Feature Story

737-800 becomes "flying art"

The latest 737-800 for Australian airline Qantas is truly unique, displaying a one of a kind livery. “We’re very proud to welcome this unique Boeing aircraft into our fleet,” said Qantas Head of Community, Laura Berry.

The livery was inspired by a 2005 painting created by the late indigenous Australian artist, Paddy Bedford. The painting, titled “Medicine Pocket” is meant to capture the essence of Mendoowoorrji, Bedford’s mother’s country in the East Kimberley region of Western Australia. To honor this, the aircraft itself has been named Mendoowoorrji. It’s something Bedford’s daughter believes has significant impact on her culture, “To the Aboriginal culture, a lot of our people can’t read or write, but they express their feelings in painting and their stories… dream time stories. And they bring it together and there is always a meaning.”

“We’re very proud to welcome this unique Boeing aircraft into our fleet.”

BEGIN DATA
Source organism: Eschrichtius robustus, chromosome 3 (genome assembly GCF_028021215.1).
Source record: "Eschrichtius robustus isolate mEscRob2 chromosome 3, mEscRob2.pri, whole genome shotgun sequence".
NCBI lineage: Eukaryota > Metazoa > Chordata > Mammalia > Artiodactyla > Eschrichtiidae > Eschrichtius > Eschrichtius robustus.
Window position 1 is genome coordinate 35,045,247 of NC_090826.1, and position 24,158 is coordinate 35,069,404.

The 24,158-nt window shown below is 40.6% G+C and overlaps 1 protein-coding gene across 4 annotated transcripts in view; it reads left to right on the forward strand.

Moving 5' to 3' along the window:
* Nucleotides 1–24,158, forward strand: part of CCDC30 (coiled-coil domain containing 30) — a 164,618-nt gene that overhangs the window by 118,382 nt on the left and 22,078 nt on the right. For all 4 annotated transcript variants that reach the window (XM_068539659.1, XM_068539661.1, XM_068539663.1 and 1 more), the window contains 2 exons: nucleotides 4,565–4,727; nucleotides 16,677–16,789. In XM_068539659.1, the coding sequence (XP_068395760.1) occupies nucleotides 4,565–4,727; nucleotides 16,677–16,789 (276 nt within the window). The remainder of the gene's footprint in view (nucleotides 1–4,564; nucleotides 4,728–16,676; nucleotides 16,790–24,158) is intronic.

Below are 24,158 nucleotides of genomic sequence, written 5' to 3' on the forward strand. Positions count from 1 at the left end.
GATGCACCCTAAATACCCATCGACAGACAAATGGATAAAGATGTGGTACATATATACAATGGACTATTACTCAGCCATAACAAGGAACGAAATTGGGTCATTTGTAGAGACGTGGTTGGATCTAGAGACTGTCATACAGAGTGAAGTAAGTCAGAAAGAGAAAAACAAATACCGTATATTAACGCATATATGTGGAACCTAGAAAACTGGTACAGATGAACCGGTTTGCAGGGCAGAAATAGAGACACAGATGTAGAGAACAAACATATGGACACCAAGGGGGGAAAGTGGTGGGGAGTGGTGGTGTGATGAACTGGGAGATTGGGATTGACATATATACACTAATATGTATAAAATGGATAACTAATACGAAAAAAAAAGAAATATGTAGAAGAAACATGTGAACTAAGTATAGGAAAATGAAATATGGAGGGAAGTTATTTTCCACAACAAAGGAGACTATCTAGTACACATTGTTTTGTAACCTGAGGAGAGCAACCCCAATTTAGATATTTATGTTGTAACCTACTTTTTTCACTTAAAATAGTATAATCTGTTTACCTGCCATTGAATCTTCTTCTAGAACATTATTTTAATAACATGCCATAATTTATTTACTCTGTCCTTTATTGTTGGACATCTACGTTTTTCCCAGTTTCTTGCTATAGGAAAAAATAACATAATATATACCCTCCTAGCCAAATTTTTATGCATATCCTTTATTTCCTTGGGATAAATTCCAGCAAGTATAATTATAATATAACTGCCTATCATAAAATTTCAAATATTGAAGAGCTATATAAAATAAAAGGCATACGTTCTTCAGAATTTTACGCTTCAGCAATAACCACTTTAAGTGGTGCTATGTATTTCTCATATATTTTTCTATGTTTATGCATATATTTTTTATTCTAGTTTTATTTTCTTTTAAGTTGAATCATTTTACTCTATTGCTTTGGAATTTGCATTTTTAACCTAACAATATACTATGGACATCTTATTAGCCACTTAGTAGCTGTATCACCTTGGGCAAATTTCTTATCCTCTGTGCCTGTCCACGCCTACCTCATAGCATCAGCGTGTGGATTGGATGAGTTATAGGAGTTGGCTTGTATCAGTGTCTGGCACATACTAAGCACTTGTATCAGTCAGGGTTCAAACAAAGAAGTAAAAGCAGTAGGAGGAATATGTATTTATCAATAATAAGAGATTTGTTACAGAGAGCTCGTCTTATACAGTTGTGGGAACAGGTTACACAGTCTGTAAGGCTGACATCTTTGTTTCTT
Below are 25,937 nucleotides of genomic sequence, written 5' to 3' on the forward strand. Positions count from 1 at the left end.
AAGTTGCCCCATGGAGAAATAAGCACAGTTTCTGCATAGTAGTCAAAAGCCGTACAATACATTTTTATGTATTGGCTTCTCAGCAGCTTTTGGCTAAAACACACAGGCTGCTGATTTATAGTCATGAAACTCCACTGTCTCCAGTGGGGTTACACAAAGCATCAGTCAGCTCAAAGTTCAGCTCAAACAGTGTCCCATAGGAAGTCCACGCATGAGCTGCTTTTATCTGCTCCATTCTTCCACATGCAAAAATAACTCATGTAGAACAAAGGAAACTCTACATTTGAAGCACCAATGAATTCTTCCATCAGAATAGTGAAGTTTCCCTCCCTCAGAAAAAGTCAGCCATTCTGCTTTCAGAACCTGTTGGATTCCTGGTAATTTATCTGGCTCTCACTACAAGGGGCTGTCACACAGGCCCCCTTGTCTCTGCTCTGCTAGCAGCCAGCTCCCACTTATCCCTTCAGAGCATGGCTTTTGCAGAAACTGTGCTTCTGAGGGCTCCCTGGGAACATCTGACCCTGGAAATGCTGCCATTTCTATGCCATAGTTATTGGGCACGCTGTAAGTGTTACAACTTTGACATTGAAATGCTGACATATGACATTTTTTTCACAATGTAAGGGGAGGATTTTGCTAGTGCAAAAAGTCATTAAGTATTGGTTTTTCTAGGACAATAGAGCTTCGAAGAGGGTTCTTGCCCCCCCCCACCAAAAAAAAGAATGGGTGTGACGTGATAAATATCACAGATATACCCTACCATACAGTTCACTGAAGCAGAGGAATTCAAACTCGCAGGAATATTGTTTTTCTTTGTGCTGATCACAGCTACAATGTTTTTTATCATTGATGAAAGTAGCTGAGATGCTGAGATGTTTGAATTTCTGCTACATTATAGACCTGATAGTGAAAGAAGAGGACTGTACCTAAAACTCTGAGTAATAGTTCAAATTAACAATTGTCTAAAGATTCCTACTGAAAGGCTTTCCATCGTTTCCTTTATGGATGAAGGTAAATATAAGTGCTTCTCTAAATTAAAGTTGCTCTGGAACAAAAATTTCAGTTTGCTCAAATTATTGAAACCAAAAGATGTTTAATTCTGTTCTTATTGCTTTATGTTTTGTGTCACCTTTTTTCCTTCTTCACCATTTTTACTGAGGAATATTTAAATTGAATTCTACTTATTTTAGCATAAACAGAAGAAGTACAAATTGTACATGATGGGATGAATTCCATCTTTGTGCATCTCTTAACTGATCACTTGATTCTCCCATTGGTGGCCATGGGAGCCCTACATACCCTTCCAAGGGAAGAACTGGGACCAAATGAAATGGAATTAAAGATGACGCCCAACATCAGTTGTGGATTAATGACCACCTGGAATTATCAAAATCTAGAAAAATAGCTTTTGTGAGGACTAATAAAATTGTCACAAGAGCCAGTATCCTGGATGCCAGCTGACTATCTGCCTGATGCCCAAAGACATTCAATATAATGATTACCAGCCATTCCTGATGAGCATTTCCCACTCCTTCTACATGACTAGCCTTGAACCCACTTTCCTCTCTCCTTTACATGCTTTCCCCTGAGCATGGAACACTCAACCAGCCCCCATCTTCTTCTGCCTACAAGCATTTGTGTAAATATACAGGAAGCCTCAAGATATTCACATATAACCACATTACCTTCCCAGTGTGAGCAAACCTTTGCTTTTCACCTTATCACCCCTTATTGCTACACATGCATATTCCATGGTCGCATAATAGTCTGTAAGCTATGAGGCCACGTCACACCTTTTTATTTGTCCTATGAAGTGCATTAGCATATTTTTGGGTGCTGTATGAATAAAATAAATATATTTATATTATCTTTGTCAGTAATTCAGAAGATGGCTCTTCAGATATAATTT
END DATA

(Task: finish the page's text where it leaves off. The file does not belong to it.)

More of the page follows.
Mendoowoorrji is the fourth airplane in the “flying art” series. Which was born from collaboration between Qantas and Australian Indigenous Design studio Balarinji. The first in the series began on a 747 in 1994 with a special livery known as know as “Wunala Dreaming.”

Mendoowoorrji was a unique challenge for the Boeing paint team, who are used to schemes that call for perfectly smooth application and laser sharp symmetry. In this case, they were challenged to think more abstractly. “This was more of taking what the artist and the people from Qantas were working on, getting what was in their head or their ideas, and putting it down on an airplane. Trying to make an airplane look like a canvas painting,” said Boeing Decorative Painter, Steve Hoye.